The White House on Friday again praised India for efforts to defuse tensions in divided Kashmir in a telephone call from US national security advisor Sandy Berger to his Indian counterpart, Brajesh Mishra.
Berger telephoned "to pass on the president's appreciation for Prime Minister (Atal Behari) Vajpayee's efforts over Kashmir, most notably the extension of the Ramadan cease-fire through January," White House spokesman Jake Siewert said.
"They also discussed the efforts by both sides to broaden and deepen the US-India relationship, and expressed the hope the relationship will continue to grow in the years ahead," he told reporters.
President Bill Clinton Wednesday said Pakistan's partial troop withdrawal along the conflicted unofficial border in Kashmir and India's cease-fire "raises the hopes of the world community that peace is possible."
Siewert said a Clinton call was unlikely, "but we obviously have expressed through various channels our appreciation to both sides, their efforts to reduce tension in the region. It's been a bright spot in recent days."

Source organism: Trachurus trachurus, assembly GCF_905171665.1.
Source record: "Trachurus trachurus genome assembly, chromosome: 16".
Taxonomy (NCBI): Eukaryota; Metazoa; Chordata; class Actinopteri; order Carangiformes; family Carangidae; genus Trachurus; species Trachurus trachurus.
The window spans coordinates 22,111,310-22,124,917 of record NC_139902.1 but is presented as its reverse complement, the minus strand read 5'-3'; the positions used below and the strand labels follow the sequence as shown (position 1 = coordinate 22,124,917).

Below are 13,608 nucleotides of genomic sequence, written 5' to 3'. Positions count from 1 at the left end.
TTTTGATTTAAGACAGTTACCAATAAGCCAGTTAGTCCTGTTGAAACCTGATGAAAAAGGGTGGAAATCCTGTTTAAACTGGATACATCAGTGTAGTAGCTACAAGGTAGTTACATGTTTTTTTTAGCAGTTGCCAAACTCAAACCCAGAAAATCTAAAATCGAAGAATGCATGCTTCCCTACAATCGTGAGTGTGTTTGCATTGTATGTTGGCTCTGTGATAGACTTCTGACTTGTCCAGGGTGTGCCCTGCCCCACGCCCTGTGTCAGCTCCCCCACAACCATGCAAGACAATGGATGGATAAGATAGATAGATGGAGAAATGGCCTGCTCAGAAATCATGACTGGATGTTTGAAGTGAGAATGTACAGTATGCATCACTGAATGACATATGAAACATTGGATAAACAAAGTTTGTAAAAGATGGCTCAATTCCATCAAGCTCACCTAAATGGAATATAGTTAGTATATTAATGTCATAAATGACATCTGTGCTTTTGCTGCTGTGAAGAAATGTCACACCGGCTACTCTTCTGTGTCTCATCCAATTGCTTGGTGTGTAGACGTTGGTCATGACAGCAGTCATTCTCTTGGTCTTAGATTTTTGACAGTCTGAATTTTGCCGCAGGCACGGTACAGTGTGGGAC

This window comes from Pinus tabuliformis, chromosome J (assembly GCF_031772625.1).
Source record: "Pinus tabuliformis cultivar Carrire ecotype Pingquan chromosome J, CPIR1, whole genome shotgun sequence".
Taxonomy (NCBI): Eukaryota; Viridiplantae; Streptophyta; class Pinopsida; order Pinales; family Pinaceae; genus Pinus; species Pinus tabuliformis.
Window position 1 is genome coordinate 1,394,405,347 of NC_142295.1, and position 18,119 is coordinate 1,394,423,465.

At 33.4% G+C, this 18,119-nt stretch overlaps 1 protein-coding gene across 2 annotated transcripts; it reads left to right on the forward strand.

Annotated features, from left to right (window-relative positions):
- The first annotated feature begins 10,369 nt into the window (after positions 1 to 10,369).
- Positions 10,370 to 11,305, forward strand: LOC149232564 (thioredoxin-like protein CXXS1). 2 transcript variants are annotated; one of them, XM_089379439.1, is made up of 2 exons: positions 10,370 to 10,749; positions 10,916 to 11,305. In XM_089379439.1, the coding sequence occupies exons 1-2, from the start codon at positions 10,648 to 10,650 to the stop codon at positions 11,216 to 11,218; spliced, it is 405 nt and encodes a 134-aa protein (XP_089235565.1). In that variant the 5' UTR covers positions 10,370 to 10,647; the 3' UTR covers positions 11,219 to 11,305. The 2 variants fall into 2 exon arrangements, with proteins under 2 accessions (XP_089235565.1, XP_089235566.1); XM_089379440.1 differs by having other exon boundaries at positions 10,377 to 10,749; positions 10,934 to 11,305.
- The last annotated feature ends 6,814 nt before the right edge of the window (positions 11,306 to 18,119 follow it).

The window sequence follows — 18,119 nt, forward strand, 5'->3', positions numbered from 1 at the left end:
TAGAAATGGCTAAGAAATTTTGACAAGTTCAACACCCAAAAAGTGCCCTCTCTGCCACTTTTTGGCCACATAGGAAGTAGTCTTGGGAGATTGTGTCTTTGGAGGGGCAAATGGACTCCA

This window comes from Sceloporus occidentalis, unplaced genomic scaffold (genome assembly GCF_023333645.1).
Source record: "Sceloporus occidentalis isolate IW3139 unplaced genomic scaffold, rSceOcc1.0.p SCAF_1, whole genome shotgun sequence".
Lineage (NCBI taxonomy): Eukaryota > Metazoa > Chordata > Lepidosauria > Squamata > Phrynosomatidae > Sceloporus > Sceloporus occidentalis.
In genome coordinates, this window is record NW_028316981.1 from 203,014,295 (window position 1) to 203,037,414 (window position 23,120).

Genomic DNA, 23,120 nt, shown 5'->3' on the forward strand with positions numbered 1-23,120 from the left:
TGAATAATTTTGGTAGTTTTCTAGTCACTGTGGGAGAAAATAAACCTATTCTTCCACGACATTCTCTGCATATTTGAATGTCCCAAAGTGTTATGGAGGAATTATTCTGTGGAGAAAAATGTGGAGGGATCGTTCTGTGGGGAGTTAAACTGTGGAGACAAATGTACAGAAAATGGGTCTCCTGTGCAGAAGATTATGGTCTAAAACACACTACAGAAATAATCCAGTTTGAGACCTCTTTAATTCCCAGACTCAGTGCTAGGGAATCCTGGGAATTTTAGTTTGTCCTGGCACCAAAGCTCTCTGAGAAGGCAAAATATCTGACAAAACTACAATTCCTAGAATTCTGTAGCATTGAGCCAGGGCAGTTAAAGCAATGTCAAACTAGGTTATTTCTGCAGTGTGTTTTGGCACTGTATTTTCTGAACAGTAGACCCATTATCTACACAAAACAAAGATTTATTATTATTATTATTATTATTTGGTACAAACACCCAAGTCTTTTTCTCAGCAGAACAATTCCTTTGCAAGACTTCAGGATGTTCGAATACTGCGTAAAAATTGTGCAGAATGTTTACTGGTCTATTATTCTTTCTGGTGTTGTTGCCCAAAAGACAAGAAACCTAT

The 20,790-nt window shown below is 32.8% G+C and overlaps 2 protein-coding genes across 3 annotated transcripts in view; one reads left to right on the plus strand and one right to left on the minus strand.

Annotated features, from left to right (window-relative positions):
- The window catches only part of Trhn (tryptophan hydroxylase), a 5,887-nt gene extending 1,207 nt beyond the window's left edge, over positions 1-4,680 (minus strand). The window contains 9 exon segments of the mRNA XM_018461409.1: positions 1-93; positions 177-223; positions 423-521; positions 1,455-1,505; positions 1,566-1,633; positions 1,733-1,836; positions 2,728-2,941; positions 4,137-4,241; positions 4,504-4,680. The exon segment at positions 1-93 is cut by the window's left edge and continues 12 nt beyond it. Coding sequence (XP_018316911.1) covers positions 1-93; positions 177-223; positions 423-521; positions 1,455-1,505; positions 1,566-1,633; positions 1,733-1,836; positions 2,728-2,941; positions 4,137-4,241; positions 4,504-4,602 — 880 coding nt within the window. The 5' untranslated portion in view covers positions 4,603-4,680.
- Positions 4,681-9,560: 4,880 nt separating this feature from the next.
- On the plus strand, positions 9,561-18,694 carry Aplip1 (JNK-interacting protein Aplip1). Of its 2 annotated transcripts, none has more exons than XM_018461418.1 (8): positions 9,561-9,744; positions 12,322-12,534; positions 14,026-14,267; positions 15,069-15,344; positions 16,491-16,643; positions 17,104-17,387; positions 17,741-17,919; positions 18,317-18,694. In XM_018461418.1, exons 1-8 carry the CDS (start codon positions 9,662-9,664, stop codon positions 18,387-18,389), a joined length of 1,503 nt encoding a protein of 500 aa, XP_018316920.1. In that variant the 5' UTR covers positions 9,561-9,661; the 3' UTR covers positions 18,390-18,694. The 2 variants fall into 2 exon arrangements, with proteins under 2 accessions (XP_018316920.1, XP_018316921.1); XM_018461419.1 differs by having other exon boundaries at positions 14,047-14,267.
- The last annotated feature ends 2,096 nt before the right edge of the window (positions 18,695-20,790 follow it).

India and Pakistan have fought two wars over Kashmir since independence in 1947.
Dialogue between the two countries has been frozen since spring 1999, when a mass incursion by Pakistan-backed forces over the disputed Line of Control in Kashmir triggered a bloody 10-week conflict -- WASHINGTON (AFP)
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